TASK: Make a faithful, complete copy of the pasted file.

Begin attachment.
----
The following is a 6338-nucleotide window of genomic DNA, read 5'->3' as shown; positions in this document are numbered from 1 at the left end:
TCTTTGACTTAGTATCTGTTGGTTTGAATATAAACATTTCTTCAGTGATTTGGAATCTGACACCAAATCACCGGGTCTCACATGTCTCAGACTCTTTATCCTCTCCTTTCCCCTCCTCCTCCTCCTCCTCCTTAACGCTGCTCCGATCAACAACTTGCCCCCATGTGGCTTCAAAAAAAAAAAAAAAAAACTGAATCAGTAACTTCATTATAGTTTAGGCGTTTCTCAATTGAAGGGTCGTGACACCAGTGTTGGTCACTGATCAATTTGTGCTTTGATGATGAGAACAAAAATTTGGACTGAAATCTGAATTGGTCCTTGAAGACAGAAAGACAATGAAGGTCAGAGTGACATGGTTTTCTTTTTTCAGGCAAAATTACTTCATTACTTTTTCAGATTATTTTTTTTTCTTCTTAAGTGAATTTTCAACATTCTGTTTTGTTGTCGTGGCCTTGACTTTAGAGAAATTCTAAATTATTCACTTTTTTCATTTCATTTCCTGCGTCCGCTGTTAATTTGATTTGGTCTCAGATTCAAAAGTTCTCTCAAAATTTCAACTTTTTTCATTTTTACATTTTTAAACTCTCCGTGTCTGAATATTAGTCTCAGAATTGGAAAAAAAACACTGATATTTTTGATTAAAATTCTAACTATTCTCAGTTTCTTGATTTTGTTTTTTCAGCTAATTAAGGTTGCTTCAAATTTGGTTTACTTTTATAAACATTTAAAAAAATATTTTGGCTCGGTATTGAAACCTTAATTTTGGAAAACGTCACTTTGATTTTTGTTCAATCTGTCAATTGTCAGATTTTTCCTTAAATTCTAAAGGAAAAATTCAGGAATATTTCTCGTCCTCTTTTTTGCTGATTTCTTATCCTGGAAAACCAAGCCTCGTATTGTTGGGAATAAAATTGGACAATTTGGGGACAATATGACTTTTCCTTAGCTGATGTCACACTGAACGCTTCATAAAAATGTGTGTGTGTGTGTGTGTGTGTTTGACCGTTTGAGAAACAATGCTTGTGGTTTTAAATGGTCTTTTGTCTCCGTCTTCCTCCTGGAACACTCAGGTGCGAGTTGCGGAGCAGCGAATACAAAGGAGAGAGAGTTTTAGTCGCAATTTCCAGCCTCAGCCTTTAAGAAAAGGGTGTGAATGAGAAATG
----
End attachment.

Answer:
The following is a 6338-nucleotide window of genomic DNA, read 5'->3' as shown; positions in this document are numbered from 1 at the left end:
TCTTTGACTTAGTATCTGTTGGTTTGAATATAAACATTTCTTCAGTGATTTGGAATCTGACACCAAATCACCGGGTCTCACATGTCTCAGACTCTTTATCCTCTCCTTTCCCCTCCTCCTCCTCCTCCTCCTTAACGCTGCTCCGATCAACAACTTGCCCCCATGTGGCTTCAAAAAAAAAAAAAAAAAACTGAATCAGTAACTTCATTATAGTTTAGGCGTTTCTCAATTGAAGGGTCGTGACACCAGTGTTGGTCACTGATCAATTTGTGCTTTGATGATGAGAACAAAAATTTGGACTGAAATCTGAATTGGTCCTTGAAGACAGAAAGACAATGAAGGTCAGAGTGACATGGTTTTCTTTTTTCAGGCAAAATTACTTCATTACTTTTTCAGATTATTTTTTTTTCTTCTTAAGTGAATTTTCAACATTCTGTTTTGTTGTCGTGGCCTTGACTTTAGAGAAATTCTAAATTATTCACTTTTTTCATTTCATTTCCTGCGTCCGCTGTTAATTTGATTTGGTCTCAGATTCAAAAGTTCTCTCAAAATTTCAACTTTTTTCATTTTTACATTTTTAAACTCTCCGTGTCTGAATATTAGTCTCAGAATTGGAAAAAAAACACTGATATTTTTGATTAAAATTCTAACTATTCTCAGTTTCTTGATTTTGTTTTTTCAGCTAATTAAGGTTGCTTCAAATTTGGTTTACTTTTATAAACATTTAAAAAAATATTTTGGCTCGGTATTGAAACCTTAATTTTGGAAAACGTCACTTTGATTTTTGTTCAATCTGTCAATTGTCAGATTTTTCCTTAAATTCTAAAGGAAAAATTCAGGAATATTTCTCGTCCTCTTTTTTGCTGATTTCTTATCCTGGAAAACCAAGCCTCGTATTGTTGGGAATAAAATTGGACAATTTGGGGACAATATGACTTTTCCTTAGCTGATGTCACACTGAACGCTTCATAAAAATGTGTGTGTGTGTGTGTGTGTGTTTGACCGTTTGAGAAACAATGCTTGTGGTTTTAAATGGTCTTTTGTCTCCGTCTTCCTCCTGGAACACTCAGGTGCGAGTTGCGGAGCAGCGAATACAAAGGAGAGAGAGTTTTAGTCGCAATTTCCAGCCTCAGCCTTTAAGAAAAGGGTGTGAATGAGAAATG